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dc.contributor.authorMcGregor, Kristy
dc.date.accessioned2016-01-12T20:15:36Z
dc.date.available2016-01-12T20:15:36Z
dc.date.issued2015-11-27
dc.identifier.issn2423-009X
dc.identifier.urihttps://hdl.handle.net/10652/3163
dc.description.abstractIn remote communities of western Queensland, where gatherings are rare and take the form of gymkhanas and campdrafts, women hardly take time out to invest in themselves. During droughts, the pressures are so great that social events are neglected in favour of survival of stock and life. This paper reports on a participatory action research project exploring the value of a community development approach to drought. The community-­‐driven event for women discussed in this paper is shown to help build strong remote communities, contributing not only to improved social and emotional wellbeing, but also to a strong and healthy landscape in which rural and remote communities reside. The Channel Country is a region in the south west corner of Queensland. ). Initiated in 2012, the Channel Country Ladies Day brings women together from across remote western Queensland, the Far North of South Australia, and northern New South Wales (NSW) each October to inspire, empower and celebrate women of the Outback. In a familiar and comfortable setting within this remote region, the shared bonding of station women and remote town women who call the Channel Country home is at the heart of the event (Cock, 2007). This project employs qualitative research to examine the reach and impact of the Channel Country Ladies Day on the lives of women in remote outback Australia. Participatory Action Research (PAR) was utilised.en_NZ
dc.language.isoenen_NZ
dc.publisherUnitec ePressen_NZ
dc.rightsWhanake: The Pacific Journal of Community Development is licensed under a Creative Commons Attribution-NonCommercial 4.0 International License.en_NZ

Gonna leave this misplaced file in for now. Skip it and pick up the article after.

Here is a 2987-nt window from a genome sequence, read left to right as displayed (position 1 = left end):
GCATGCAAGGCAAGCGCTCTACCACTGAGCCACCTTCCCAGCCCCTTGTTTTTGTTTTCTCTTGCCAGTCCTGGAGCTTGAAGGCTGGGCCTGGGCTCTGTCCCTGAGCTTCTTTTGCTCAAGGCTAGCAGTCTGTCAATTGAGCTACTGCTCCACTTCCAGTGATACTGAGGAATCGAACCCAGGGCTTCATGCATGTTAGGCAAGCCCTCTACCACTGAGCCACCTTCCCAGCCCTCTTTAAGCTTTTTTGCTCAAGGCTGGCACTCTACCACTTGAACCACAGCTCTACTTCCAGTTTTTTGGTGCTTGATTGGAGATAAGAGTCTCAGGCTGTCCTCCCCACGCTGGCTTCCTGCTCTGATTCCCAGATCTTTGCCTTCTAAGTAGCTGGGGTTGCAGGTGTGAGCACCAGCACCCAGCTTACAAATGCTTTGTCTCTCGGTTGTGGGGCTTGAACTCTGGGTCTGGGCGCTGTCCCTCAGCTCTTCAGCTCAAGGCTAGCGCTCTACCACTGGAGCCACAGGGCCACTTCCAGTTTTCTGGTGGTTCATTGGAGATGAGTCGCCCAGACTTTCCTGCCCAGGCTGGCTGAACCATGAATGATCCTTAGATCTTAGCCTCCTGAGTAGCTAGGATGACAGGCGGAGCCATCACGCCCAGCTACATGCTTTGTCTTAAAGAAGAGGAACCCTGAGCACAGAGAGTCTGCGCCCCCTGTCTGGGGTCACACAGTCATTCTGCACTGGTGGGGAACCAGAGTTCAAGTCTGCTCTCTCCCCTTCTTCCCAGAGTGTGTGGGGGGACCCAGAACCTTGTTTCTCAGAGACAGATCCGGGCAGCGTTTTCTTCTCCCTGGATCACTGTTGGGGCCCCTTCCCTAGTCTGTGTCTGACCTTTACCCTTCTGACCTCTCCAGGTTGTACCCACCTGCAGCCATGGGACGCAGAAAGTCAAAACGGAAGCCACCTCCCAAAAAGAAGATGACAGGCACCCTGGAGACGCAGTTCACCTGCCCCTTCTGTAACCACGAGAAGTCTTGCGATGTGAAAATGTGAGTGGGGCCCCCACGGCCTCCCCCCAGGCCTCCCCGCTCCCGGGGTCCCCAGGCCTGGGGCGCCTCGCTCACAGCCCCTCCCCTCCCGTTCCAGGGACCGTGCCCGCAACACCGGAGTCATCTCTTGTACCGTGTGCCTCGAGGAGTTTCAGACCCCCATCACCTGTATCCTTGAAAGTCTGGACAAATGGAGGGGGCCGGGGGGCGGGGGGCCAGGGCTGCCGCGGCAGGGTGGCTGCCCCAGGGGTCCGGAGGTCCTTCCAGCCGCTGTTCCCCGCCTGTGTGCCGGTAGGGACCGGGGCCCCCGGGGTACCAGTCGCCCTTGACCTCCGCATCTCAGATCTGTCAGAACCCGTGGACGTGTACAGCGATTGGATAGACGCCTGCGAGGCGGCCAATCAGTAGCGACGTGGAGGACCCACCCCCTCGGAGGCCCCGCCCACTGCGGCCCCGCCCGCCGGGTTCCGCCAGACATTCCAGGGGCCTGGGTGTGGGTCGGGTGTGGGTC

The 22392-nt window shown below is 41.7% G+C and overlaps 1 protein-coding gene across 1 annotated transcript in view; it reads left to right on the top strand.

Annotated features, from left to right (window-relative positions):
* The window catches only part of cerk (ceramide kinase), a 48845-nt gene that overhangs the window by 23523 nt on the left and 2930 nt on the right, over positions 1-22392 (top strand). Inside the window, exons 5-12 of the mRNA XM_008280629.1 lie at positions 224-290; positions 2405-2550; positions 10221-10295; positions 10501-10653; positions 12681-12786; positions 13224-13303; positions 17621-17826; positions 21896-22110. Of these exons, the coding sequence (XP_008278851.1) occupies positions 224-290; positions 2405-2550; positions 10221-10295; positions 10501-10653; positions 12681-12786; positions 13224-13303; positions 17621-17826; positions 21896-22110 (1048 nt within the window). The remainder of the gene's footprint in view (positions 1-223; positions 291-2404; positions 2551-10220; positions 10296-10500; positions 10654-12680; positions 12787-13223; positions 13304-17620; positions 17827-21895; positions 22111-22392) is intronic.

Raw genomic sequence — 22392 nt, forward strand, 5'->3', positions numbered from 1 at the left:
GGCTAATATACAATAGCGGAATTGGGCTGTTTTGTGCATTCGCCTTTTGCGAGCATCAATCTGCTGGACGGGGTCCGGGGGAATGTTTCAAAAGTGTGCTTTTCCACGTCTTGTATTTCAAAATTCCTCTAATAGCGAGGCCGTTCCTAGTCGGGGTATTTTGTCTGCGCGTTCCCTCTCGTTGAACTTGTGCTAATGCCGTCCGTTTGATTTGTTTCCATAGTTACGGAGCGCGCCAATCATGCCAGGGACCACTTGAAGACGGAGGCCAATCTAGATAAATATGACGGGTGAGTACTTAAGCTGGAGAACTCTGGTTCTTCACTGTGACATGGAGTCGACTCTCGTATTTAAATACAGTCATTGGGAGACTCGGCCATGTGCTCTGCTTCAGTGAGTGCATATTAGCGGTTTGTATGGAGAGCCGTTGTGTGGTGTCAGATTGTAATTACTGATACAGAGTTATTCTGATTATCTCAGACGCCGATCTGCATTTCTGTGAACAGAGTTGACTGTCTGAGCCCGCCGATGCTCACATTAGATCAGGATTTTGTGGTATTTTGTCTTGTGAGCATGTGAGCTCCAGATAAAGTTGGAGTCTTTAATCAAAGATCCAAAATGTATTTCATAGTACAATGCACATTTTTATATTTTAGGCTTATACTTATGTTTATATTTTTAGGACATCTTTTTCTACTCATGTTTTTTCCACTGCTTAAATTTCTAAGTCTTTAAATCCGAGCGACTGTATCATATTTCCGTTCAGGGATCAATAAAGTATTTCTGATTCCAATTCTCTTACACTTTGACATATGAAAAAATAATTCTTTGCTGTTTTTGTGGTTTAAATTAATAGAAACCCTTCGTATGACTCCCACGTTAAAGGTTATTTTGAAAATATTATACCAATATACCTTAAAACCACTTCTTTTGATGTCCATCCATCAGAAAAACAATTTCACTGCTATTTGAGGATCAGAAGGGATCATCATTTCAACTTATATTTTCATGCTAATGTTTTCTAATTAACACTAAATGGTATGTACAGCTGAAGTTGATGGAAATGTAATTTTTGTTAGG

dc.rightsAttribution-NonCommercial-NoDerivs 3.0 New Zealand*
dc.rights.urihttp://creativecommons.org/licenses/by-nc-nd/3.0/nz/*
dc.subjectChannel Country (Queensland, Australia)en_NZ
dc.subjectQueensland, Australiaen_NZ
dc.subjectAustraliaen_NZ
dc.subjectdroughtsen_NZ
dc.subjectwomenen_NZ
dc.subjectcommunity developmenten_NZ
dc.subjectaction researchen_NZ
dc.subjectParticipatory Action Research (PAR)en_NZ
dc.subjectrural communitiesen_NZ
dc.titlePainting the desert pink : where place making, social cohesion and wellbeing collideen_NZ
dc.typeJournal Articleen_NZ
dc.rights.holderUnitec ePressen_NZ
dc.subject.marsden160804 Rural Sociologyen_NZ
dc.identifier.bibliographicCitationMcGregor, K. (2015) Painting the desert pink : where place making, social cohesion and wellbeing collide. Whanake: The Pacific Journal of Community Development, 1(2), 2-13. Unitec Institute of Technology. Unitec ePress. Retrieved from: http://www.unitec.ac.nz/epressen_NZ
unitec.institutionFederated Farmers of New Zealanden_NZ
unitec.publication.spage2en_NZ
unitec.publication.lpage13en_NZ
unitec.publication.volume1(2)en_NZ
unitec.publication.titleWhanake: The Pacific Journal of Community Developmenten_NZ
unitec.peerreviewedyesen_NZ
unitec.relation.epresshttp://www.unitec.ac.nz/epress/wp-content/uploads/2016/01/Painting-the-Desert-Pink-by-Kristy-McGregor.pdfen_NZ


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Attribution-NonCommercial-NoDerivs 3.0 New Zealand
Except where otherwise noted, this item's license is described as Attribution-NonCommercial-NoDerivs 3.0 New Zealand